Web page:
|Help a newbie understand how to create a "native library" for any new firstname.lastname@example.org (rdc02271) (2005-05-14)|
|Re: Help a newbie understand how to create a "native library" for any email@example.com (2005-05-14)|
|Re: Help a newbie understand how to create a "native library" for any firstname.lastname@example.org (Skandinavisches Seminar) (2005-05-14)|
|Re: Help a newbie understand how to create a "native library" for any email@example.com (2005-05-15)|
|From:||"Skandinavisches Seminar" <firstname.lastname@example.org>|
|Date:||14 May 2005 22:00:04 -0400|
|Posted-Date:||14 May 2005 22:00:03 EDT|
"rdc02271" <email@example.com> schrieb im Newsbeitrag
> Can any of you show me an example of what would be the perfect
> solution for the libraries problems?
Sorry, there's usually no such thing as a perfect solution.
I recommend the book _Linkers and Loaders_ by John R. Levine (the
moderator of this newsgroup) and the documentation of GNU Libtool:
http://www.gnu.org/software/libtool/libtool.html. You might want to
take a look at the relevant chapters in Kernighan and Ritchie, _The C
Programming Language_ and Stroustrup, _The C++ Programming Language_.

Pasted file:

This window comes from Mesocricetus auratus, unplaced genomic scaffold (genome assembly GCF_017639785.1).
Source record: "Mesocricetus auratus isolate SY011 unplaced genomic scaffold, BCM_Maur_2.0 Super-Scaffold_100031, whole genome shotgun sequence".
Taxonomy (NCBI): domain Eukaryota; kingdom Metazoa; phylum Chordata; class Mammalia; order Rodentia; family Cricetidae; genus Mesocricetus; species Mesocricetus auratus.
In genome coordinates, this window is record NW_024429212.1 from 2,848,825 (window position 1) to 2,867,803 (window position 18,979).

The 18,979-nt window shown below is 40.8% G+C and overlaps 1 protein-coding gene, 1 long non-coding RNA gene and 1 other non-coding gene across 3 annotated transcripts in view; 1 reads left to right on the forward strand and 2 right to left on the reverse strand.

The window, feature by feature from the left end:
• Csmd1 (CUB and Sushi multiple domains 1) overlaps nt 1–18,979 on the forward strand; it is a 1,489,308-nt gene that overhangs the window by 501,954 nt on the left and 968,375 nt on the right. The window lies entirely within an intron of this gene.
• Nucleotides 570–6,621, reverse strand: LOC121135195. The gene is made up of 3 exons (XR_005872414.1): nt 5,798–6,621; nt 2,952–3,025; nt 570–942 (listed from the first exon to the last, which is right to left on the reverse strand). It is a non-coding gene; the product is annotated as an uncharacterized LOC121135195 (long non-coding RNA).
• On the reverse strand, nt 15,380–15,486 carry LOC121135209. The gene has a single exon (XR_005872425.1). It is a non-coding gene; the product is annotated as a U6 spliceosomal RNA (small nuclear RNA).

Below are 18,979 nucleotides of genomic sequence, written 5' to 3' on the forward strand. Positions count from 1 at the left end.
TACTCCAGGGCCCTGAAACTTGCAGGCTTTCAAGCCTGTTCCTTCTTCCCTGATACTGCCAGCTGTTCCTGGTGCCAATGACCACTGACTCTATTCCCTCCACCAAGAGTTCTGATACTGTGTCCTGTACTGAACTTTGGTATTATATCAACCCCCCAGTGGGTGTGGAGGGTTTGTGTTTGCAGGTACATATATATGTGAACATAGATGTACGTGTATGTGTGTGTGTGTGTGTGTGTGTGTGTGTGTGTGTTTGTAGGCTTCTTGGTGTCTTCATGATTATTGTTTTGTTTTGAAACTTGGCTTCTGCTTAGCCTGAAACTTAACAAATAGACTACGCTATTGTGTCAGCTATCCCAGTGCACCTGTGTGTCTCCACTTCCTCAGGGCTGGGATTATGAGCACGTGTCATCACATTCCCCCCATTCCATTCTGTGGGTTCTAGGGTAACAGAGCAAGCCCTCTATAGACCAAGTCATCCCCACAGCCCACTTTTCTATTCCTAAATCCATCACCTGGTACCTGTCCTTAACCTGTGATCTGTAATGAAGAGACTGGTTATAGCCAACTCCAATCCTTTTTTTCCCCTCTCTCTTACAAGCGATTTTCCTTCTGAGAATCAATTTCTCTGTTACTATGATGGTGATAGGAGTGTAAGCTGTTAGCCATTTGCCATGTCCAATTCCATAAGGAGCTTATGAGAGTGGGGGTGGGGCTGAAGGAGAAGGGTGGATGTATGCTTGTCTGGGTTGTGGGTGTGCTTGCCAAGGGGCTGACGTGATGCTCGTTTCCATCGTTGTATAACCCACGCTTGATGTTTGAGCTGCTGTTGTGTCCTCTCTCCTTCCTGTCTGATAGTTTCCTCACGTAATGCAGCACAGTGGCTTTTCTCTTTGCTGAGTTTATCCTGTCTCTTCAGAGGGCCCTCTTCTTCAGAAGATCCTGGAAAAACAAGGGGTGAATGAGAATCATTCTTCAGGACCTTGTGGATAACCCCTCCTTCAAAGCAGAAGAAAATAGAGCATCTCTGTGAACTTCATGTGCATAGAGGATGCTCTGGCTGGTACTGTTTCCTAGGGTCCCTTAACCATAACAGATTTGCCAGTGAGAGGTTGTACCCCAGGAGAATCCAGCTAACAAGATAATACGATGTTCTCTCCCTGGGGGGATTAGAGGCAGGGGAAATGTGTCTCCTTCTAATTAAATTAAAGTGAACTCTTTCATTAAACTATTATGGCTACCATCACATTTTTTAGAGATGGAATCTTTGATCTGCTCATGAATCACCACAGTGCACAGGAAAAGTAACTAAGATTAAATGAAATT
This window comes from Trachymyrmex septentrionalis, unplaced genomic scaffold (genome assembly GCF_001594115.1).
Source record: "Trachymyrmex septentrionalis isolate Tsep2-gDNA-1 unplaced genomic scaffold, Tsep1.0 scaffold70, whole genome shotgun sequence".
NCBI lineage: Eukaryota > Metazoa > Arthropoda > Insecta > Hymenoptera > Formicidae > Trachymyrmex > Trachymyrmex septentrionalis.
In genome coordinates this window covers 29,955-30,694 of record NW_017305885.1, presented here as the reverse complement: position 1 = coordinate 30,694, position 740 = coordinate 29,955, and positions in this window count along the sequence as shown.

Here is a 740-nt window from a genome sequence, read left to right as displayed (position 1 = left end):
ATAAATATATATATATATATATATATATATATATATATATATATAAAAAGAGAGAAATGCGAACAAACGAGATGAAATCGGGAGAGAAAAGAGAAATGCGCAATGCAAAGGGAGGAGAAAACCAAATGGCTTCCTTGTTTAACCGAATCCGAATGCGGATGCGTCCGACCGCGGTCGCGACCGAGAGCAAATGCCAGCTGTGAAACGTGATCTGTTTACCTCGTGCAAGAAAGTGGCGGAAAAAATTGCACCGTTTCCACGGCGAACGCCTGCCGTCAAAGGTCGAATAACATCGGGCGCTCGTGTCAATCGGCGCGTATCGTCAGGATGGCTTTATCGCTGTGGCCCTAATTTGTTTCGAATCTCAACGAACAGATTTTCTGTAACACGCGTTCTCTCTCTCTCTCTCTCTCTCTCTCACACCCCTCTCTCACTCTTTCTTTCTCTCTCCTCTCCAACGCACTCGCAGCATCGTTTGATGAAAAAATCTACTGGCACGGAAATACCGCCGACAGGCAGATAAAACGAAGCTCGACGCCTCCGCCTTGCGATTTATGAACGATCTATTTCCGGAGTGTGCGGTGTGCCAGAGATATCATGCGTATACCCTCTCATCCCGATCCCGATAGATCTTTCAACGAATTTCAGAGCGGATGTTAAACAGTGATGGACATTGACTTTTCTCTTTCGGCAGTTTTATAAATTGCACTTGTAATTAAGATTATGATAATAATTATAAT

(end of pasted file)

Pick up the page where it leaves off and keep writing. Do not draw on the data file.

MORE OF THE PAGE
This will give you a clearer idea of what libraries are. You could
also take a look at the source code of the GNU implementations of the
C and C++ standard libraries.
Generally speaking, a library for C will be written in C, a library
for C++ in C++, etc. Assembler is platform-specific, so it's not a
good choice for code that's intended to be ported to other systems.
It's best suited for platform-specific optimizations, not for large
> When you create a new langauge like D how do you create the
> libraries to work with the operating system (for instance Windows) ?
I can't help you with Windows, but in Unix-like systems, the operating
system provides so-called "system calls" in order to make it possible
for programs to communicate with the operating system.
Implementations of C provide functions that map to these system calls,
so that programmers can access them from their programs. 'creat',
'fork', 'exec', 'read' and 'write' are such system calls. The C
standard does not specify what they do, since they may differ from
system to system.
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